I Found Out on Facebook….

There are lovers and haters of Facebook. For the haters, it can be more than you ever wanted to know about your adult child who hints he is destitute and then sends out an “I’m having a kick-ass party” status two hours after you sent him “gas money” and has posted pictures of said party on the night he allegedly needed the gas to get to work. It can also provide you more than you ever wanted to know about friends and relatives’ religious and political beliefs. Just ask Joe’s relatives who have “un-friended” me over my rather opinionated rants. Opinions that they obviously do not share and most probably abhor.

absolutelyFacebook lovers, you can connect with all the members of your family, extended family, and friends. You can connect with colleagues or fans. You can find folks from your High School graduating class with whom you have lost touch. Or you can connect with the “in” crowd, even if you were a Band Nerd like me. Because let’s face it, after 30-plus years most of us get all nostalgic about high school, and forget the caste system that put you in the front hallway, and me walking all the way around the back because I didn’t think I was cool enough to hang with you.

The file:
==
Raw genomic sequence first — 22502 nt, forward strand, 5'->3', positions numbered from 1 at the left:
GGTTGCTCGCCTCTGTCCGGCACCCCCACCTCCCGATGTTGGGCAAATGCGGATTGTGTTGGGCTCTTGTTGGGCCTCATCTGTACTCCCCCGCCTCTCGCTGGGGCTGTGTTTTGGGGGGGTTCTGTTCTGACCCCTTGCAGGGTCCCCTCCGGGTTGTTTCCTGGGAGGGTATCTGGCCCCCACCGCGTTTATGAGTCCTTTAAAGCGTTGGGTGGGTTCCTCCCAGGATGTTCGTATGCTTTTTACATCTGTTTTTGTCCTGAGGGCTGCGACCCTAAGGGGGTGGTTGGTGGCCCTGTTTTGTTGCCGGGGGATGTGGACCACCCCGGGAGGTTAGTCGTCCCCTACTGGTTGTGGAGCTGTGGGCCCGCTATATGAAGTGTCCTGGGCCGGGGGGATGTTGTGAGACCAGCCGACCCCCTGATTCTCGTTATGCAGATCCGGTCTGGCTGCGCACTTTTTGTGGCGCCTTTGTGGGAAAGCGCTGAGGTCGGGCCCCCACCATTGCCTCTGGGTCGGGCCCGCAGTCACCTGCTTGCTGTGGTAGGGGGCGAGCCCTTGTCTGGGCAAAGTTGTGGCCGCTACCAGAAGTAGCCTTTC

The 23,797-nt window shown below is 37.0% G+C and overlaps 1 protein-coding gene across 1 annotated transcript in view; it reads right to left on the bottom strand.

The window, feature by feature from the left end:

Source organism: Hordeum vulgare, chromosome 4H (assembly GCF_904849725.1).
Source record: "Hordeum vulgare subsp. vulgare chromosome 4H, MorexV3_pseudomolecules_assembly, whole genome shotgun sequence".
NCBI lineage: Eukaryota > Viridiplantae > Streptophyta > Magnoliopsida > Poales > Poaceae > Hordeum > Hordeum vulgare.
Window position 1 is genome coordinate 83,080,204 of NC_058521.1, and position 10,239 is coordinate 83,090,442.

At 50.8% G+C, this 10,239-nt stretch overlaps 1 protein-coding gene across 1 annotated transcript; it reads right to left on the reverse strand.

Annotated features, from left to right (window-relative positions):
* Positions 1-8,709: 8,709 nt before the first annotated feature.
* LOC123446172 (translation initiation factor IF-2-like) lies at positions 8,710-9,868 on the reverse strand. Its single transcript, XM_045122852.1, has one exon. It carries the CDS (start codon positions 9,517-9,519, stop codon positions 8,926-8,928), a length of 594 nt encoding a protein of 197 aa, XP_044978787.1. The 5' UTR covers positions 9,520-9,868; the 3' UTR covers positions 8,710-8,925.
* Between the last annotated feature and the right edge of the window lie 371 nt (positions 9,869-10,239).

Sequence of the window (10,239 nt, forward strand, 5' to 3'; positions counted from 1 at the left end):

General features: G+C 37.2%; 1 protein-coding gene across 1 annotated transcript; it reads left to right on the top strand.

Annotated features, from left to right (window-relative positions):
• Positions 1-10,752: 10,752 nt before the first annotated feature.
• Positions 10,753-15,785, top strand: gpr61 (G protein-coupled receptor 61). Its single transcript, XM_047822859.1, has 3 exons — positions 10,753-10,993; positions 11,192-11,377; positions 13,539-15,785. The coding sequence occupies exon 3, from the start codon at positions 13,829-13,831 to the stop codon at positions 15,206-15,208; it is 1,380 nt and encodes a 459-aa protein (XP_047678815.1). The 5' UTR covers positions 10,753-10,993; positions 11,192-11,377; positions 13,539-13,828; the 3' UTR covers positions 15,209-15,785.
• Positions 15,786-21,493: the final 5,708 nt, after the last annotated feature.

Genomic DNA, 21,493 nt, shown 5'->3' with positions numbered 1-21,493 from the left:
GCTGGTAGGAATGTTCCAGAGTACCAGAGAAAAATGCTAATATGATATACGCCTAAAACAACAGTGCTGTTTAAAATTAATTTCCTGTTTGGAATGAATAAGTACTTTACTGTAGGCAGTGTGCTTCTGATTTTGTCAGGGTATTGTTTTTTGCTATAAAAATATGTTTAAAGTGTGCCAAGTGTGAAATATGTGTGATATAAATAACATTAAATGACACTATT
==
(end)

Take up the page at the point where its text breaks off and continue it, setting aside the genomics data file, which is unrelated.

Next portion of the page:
For you haters who prefer your privacy to ‘selfies’ and overshare, or for you the uninitiated, one can set her Facebook page to create a little running “news” section to see what friends have posted on their own pages. The default setting is to put “popular” comments on top. Because after all, the caste system is still important to advertisers. (This week, anyway — the FB folks like to change the way things work on what seems a daily basis.) The default is annoying because you might see a link to an article you want to read, only to find it is old news.  Luckily, you can change the setting to put “most recent” on top. These can be status updates, links to news items, blogs, posts or pictures.